Yes, exactly, Greg. Once again, we encounter supporting characters who are either instrumental in helping our heroes accomplish their goal or who hinder the heroes. You’re right that the woman cop helps nurture Jack and guide him to safety. Her mentorship is pivotal, occurring during the crucial initiation of his journey. But Jack’s lifelong mentor is his mother Joy, who teaches him about the world of the “room” and then helps him unlearn those lessons in order to adapt to the world beyond the room. Joy therefore plays a dual role in this story; she is both a hero and a mentor figure.
A wonderful coda to the story occurs when the heroes return to the room at the film’s end. In any good hero tale, the hero returns home but sees home in an entirely new way. Joy takes Jack back to the room and he can’t believe how much smaller it seems. Isn’t that the way all of us see our old homes and neighborhoods? Even Dorothy in The Wizard of Oz realized that home is now much bigger than her original geographic conception of home. Like any good hero, Jack now realizes that home is not what he remembers it to be, that he can never return home, and that he is forever changed by his new experience of home.
Room is a welcome disruption to the classic hero’s journey. While we spend a long time in the Room, it’s all put to good use. We learn what it’s like to live in a world that is only 100 square feet and the only reality is what you see on TV. I’ve seen Brie Larson in other films, but she really commanded the screen in Room. Young Jacob Tremblay also deserves praise for a performance that even seasoned veterans would have found challenging. For two actors to hold us in rapt attention for 60 minutes with nothing but a shed to work in is an achievement. I give Room 5 out of 5 Reels.
It’s unclear if this is a buddy film or some sort of hybrid. We start out with Joy as the main character taking care of her child. In the initial scenes, she is driving the story. But soon we learn it is a symbiotic relationship where Jack sustains Joy’s sanity as much as Joy sustains Jack. So it moves into buddy territory. When Jack and Joy are released into the world, the symbiosis continues. But when Joy has a breakdown, it’s Jack who becomes the lead character – sustaining Joy. It’s not clean, but nothing about Joy and Jack’s life is clean. I give the symbiotic duo 4 out of 5 Heroes.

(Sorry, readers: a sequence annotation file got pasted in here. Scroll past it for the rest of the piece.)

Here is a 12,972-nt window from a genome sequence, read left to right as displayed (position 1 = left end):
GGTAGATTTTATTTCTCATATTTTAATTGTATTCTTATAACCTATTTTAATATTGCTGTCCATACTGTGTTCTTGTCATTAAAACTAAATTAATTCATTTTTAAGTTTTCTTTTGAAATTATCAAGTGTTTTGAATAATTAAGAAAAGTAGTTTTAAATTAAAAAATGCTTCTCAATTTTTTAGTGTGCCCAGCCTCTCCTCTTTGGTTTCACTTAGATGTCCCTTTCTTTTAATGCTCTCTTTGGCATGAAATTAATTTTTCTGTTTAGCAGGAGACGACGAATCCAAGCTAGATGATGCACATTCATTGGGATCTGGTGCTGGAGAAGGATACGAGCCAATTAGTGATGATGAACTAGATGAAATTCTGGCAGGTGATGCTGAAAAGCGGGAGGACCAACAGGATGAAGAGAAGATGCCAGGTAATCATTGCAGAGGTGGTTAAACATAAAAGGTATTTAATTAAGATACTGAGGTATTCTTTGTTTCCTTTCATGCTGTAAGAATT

Finally, the supporting characters aren’t much in this story. Old Nick, the villain, is barely in it and is dispatched at the halfway mark. Then, the villain becomes Joy and Jack’s inner pain and reemergence into reality. Joy’s mother doesn’t have much to do but bake cookies and her new husband is there only to be a swell guy. As I said before, these secondary characters are downplayed to give Jack and Joy the limelight. I give them only 2 out of 5 Cast points.
Room is one of the year’s best movies. Brie Larson turns in an Oscar-worthy performance as a young woman who must overcome horrific circumstances to survive, and if that weren’t enough, she must help her young son overcome those same horrific circumstances. I was riveted by their dual journeys and deeply felt their every triumph and every setback. One could argue that the movie represents a wonderful metaphor for how we all must break out of our prisons, help others along the way, and overcome our personal demons. This movie grabbed me in many ways and deserves the full 5 Reels out of 5.
As you aptly point out, Greg, this film takes the conventional hero’s journey and turns it on its head in a unique and masterful way. Our two heroes start out in different worlds but end up in the same, beautiful world together. They are forever transformed by their journeys and truly needed each other to triumph on their individual missions. This story captures the hero’s journey in clever and satisfying ways. I give Joy and Jack a rating of 4 Heroes out of 5.
The supporting characters play pivotal roles in assisting or blocking our heroes from their development as characters. The most important secondary characters are the woman cop who intuitively reads Jack’s cryptic verbal and nonverbal cues during his escape, and Joy’s family members whose dysfunctional qualities make you wonder why Joy didn’t run away from home sooner than she did. Joy and Jack are clearly the stars of this movie, relegating the supporting cast to minor status. These team of players gets a respectable 3 cast rating points out of 5.